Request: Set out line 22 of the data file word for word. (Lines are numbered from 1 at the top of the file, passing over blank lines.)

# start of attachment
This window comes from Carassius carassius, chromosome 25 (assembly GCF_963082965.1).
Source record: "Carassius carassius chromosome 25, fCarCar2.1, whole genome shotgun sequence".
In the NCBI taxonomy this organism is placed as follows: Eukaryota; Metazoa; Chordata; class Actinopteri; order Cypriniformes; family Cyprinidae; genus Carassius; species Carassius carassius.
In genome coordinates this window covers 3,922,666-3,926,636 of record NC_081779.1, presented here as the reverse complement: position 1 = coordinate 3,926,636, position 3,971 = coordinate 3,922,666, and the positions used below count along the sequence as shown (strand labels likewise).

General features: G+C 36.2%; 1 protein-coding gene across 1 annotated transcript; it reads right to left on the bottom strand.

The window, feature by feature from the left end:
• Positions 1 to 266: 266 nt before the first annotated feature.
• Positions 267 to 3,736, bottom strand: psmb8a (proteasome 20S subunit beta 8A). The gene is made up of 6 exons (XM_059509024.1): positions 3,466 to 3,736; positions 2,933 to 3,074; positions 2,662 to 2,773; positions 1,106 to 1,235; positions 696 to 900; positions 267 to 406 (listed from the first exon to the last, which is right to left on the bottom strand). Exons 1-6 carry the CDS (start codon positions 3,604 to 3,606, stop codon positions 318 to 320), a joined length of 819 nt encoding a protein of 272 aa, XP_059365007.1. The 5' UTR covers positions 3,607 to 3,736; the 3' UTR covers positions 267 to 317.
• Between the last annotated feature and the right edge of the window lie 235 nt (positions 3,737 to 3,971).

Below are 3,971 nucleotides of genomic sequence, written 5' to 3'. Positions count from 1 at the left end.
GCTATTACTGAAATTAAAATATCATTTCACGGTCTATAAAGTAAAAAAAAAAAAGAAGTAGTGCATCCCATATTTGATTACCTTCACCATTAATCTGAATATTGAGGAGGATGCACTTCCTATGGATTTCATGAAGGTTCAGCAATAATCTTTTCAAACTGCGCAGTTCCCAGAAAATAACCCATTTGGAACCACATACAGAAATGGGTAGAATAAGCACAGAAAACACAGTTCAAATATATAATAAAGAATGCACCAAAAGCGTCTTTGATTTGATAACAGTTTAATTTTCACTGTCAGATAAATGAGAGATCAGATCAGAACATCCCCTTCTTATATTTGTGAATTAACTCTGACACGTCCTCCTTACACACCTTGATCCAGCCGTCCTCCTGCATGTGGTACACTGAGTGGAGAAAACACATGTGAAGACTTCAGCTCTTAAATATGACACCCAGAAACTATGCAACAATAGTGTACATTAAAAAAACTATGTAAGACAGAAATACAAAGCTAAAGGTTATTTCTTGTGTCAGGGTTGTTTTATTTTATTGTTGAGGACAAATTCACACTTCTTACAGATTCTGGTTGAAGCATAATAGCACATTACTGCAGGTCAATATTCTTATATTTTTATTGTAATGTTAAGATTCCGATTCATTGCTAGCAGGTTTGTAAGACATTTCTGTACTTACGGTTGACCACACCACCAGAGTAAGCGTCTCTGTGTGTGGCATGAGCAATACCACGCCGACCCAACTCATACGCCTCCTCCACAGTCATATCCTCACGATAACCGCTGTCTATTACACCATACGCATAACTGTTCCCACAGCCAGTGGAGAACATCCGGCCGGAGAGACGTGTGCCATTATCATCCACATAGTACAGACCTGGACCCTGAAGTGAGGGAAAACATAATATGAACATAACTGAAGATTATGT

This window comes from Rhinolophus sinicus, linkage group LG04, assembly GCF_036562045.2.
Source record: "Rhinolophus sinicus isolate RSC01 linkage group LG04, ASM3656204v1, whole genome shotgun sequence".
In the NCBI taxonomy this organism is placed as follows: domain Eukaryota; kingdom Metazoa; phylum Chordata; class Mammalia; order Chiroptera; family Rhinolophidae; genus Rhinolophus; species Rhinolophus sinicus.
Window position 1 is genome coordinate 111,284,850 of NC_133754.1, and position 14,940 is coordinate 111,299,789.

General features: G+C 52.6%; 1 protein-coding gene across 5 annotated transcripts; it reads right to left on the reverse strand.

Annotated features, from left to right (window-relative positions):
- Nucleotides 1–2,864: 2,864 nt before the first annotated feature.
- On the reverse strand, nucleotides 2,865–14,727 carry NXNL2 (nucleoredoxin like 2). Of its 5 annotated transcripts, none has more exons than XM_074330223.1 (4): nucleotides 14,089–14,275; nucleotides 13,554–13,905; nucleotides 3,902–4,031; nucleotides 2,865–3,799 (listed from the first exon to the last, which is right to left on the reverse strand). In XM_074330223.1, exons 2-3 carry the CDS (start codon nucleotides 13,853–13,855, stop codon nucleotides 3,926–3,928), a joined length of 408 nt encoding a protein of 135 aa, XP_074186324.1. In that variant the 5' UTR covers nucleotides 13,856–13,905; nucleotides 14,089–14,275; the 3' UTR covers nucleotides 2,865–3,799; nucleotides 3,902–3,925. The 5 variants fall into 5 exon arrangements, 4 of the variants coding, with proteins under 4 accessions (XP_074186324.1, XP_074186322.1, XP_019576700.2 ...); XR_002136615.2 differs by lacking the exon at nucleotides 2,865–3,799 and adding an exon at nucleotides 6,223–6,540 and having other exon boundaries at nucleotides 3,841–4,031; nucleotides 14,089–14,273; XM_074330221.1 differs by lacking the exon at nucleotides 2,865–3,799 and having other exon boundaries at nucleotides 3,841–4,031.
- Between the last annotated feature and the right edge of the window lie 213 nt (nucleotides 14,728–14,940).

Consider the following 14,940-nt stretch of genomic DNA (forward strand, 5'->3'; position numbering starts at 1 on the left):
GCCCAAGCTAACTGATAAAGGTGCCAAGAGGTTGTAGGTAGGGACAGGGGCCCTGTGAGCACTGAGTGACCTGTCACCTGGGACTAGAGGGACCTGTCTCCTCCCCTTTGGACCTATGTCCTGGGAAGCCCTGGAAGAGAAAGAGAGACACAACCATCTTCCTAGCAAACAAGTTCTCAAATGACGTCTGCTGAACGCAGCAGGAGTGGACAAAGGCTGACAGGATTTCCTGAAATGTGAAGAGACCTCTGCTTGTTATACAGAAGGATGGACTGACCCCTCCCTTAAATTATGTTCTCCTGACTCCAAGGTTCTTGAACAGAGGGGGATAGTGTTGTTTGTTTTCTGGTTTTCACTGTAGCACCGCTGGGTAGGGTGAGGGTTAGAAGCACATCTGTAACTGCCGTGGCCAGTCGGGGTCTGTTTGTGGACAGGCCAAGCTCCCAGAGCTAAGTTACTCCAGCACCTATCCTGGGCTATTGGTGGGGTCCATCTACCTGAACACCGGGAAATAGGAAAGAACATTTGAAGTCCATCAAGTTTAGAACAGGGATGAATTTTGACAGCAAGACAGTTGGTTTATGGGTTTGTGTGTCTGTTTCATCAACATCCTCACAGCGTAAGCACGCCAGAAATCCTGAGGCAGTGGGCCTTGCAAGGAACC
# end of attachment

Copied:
GCCCAAGCTAACTGATAAAGGTGCCAAGAGGTTGTAGGTAGGGACAGGGGCCCTGTGAGCACTGAGTGACCTGTCACCTGGGACTAGAGGGACCTGTCTCCTCCCCTTTGGACCTATGTCCTGGGAAGCCCTGGAAGAGAAAGAGAGACACAACCATCTTCCTAGCAAACAAGTTCTCAAATGACGTCTGCTGAACGCAGCAGGAGTGGACAAAGGCTGACAGGATTTCCTGAAATGTGAAGAGACCTCTGCTTGTTATACAGAAGGATGGACTGACCCCTCCCTTAAATTATGTTCTCCTGACTCCAAGGTTCTTGAACAGAGGGGGATAGTGTTGTTTGTTTTCTGGTTTTCACTGTAGCACCGCTGGGTAGGGTGAGGGTTAGAAGCACATCTGTAACTGCCGTGGCCAGTCGGGGTCTGTTTGTGGACAGGCCAAGCTCCCAGAGCTAAGTTACTCCAGCACCTATCCTGGGCTATTGGTGGGGTCCATCTACCTGAACACCGGGAAATAGGAAAGAACATTTGAAGTCCATCAAGTTTAGAACAGGGATGAATTTTGACAGCAAGACAGTTGGTTTATGGGTTTGTGTGTCTGTTTCATCAACATCCTCACAGCGTAAGCACGCCAGAAATCCTGAGGCAGTGGGCCTTGCAAGGAACC